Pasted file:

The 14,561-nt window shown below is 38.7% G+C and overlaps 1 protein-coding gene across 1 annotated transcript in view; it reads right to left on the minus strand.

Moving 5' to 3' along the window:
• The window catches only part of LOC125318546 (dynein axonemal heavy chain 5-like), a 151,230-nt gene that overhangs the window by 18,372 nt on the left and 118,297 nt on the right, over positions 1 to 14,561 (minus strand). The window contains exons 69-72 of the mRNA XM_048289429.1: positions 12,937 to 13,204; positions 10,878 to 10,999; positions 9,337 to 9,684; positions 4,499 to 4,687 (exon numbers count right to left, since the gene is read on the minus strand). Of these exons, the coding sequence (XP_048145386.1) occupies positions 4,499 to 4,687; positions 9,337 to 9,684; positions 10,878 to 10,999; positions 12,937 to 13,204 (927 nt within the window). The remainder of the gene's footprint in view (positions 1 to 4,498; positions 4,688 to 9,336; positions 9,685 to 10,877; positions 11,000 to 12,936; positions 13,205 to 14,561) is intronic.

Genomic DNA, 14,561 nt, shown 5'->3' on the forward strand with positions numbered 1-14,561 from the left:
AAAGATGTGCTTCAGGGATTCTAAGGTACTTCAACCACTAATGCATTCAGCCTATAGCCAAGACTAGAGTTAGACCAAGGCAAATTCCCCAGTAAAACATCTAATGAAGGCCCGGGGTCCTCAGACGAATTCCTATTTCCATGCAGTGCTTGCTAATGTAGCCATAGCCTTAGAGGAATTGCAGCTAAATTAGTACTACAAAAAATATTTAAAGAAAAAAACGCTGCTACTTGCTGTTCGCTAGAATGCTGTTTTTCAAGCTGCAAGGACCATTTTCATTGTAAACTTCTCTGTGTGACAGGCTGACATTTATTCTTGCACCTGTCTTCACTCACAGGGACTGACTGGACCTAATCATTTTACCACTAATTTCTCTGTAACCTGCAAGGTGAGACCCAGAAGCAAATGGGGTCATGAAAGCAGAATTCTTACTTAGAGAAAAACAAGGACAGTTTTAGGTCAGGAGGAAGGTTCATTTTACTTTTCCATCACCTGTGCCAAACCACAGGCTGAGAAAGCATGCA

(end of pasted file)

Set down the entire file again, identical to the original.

The 14,561-nt window shown below is 38.7% G+C and overlaps 1 protein-coding gene across 1 annotated transcript in view; it reads right to left on the minus strand.

Moving 5' to 3' along the window:
• The window catches only part of LOC125318546 (dynein axonemal heavy chain 5-like), a 151,230-nt gene that overhangs the window by 18,372 nt on the left and 118,297 nt on the right, over positions 1 to 14,561 (minus strand). The window contains exons 69-72 of the mRNA XM_048289429.1: positions 12,937 to 13,204; positions 10,878 to 10,999; positions 9,337 to 9,684; positions 4,499 to 4,687 (exon numbers count right to left, since the gene is read on the minus strand). Of these exons, the coding sequence (XP_048145386.1) occupies positions 4,499 to 4,687; positions 9,337 to 9,684; positions 10,878 to 10,999; positions 12,937 to 13,204 (927 nt within the window). The remainder of the gene's footprint in view (positions 1 to 4,498; positions 4,688 to 9,336; positions 9,685 to 10,877; positions 11,000 to 12,936; positions 13,205 to 14,561) is intronic.

Genomic DNA, 14,561 nt, shown 5'->3' on the forward strand with positions numbered 1-14,561 from the left:
AAAGATGTGCTTCAGGGATTCTAAGGTACTTCAACCACTAATGCATTCAGCCTATAGCCAAGACTAGAGTTAGACCAAGGCAAATTCCCCAGTAAAACATCTAATGAAGGCCCGGGGTCCTCAGACGAATTCCTATTTCCATGCAGTGCTTGCTAATGTAGCCATAGCCTTAGAGGAATTGCAGCTAAATTAGTACTACAAAAAATATTTAAAGAAAAAAACGCTGCTACTTGCTGTTCGCTAGAATGCTGTTTTTCAAGCTGCAAGGACCATTTTCATTGTAAACTTCTCTGTGTGACAGGCTGACATTTATTCTTGCACCTGTCTTCACTCACAGGGACTGACTGGACCTAATCATTTTACCACTAATTTCTCTGTAACCTGCAAGGTGAGACCCAGAAGCAAATGGGGTCATGAAAGCAGAATTCTTACTTAGAGAAAAACAAGGACAGTTTTAGGTCAGGAGGAAGGTTCATTTTACTTTTCCATCACCTGTGCCAAACCACAGGCTGAGAAAGCATGCA